You need to use a Notaire when buying or selling property. The Notaire ensures that all requirements of French law are satisfied and also collects and pays all taxes on the purchase – quite different from a UK solicitor’s role. When you add in estate agency fees, costs and taxes can add up to around 10%.

International tax planning involving more than one country is a potential minefield for the uninformed. Headline rates of tax and associated costs can also be very daunting, but you would be surprised what you can achieve with foresight and specialist advice. Timing can be everything when it comes to capital gains tax – you may be able to avoid tax if you get it right, or pay tax unnecessarily if you get it wrong. Moving to France could mean you avoid UK capital gains tax, but you need to plan ahead and carefully.

There is no solution when it comes to property and tax, not to mention estate planning, as everyone’s situation and aims are different. You do need to take expert advice to get it right and save as much tax as possible.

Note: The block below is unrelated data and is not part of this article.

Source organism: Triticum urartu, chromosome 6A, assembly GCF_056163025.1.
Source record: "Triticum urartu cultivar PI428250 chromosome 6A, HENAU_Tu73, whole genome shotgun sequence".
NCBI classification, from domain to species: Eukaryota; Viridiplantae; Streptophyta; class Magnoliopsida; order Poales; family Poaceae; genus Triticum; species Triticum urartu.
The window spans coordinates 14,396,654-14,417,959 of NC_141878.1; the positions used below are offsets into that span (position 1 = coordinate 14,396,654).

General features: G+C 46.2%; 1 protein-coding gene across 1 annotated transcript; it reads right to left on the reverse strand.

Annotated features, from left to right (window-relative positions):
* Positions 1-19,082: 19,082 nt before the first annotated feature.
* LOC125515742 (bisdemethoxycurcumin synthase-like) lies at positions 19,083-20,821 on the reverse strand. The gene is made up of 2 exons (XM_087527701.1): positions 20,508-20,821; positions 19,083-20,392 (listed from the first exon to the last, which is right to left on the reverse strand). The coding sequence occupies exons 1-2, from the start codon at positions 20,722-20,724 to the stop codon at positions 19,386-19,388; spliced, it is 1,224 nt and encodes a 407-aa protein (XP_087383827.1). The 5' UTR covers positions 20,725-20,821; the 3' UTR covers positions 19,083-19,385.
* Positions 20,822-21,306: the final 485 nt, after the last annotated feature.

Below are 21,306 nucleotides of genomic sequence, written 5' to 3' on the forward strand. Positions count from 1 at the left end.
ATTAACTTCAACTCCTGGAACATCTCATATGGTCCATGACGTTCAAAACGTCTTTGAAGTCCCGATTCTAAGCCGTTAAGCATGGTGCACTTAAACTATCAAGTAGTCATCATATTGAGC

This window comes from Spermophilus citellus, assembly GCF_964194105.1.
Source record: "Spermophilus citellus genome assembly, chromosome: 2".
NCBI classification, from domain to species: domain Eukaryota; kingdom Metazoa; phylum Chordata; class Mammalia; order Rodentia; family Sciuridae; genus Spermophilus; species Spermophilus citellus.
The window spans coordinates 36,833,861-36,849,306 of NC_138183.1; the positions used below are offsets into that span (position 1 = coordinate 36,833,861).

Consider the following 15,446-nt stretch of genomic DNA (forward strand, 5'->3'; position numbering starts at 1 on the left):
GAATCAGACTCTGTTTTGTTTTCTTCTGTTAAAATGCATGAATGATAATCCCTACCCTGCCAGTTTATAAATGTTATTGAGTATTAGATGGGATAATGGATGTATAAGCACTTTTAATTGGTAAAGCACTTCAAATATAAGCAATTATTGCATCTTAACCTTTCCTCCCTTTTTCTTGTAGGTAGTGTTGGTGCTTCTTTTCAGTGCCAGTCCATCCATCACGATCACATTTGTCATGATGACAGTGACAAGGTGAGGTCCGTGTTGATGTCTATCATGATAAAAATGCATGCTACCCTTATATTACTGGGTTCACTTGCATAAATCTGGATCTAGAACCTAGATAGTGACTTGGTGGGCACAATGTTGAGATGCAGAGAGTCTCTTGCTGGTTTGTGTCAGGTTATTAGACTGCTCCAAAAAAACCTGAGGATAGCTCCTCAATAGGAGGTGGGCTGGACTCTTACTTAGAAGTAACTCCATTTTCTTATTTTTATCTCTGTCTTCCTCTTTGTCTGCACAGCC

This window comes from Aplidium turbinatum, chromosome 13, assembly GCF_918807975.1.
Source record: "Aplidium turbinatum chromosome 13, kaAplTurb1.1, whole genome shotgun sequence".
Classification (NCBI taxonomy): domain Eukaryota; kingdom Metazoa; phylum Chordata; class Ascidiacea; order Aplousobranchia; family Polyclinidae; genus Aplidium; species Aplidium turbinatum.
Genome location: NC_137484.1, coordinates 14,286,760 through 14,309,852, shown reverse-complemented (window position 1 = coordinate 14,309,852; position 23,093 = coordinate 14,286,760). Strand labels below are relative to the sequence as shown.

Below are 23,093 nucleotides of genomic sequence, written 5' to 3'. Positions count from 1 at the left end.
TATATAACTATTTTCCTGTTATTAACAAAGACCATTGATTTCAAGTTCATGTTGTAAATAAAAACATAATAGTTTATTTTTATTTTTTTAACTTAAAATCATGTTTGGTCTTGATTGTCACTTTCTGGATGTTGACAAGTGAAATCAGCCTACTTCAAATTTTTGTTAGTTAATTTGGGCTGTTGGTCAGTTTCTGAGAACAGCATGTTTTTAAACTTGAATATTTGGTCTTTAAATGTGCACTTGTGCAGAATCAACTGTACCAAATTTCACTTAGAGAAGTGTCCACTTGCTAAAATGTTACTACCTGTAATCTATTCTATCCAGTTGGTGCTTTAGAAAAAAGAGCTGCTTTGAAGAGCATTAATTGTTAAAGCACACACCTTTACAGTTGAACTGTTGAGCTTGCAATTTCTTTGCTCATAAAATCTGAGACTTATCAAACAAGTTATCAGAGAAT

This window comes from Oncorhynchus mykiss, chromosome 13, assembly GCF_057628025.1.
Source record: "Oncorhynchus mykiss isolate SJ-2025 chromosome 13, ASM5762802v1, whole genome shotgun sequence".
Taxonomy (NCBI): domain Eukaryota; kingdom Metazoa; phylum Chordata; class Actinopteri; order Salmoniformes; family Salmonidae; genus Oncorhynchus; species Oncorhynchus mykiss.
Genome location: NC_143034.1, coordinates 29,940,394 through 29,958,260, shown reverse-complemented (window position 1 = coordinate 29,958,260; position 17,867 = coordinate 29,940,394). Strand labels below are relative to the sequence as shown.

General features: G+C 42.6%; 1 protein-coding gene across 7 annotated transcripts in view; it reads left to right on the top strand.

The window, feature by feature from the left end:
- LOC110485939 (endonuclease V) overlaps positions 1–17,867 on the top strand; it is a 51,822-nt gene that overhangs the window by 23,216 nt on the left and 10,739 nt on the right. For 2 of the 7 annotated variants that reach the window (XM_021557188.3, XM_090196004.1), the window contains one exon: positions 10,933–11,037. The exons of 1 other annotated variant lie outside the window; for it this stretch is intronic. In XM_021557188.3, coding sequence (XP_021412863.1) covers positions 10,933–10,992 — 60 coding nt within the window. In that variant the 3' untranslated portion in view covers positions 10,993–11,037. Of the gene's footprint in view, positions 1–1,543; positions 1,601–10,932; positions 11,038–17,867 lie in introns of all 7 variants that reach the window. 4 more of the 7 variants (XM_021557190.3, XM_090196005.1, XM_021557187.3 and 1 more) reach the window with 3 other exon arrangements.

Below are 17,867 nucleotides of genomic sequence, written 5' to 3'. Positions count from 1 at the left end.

17 December 2013

Tax rates, scope and reliefs may change. Any statements concerning taxation are based upon our understanding of current taxation laws and practices which are subject to change. Tax information has been summarised; an individual is advised to seek personalised advice.

Tax rates, scope and reliefs may change. Any statements concerning taxation are based upon our understanding of current taxation laws and practices which are subject to change. Tax information has been summarised; individuals should seek personalised advice.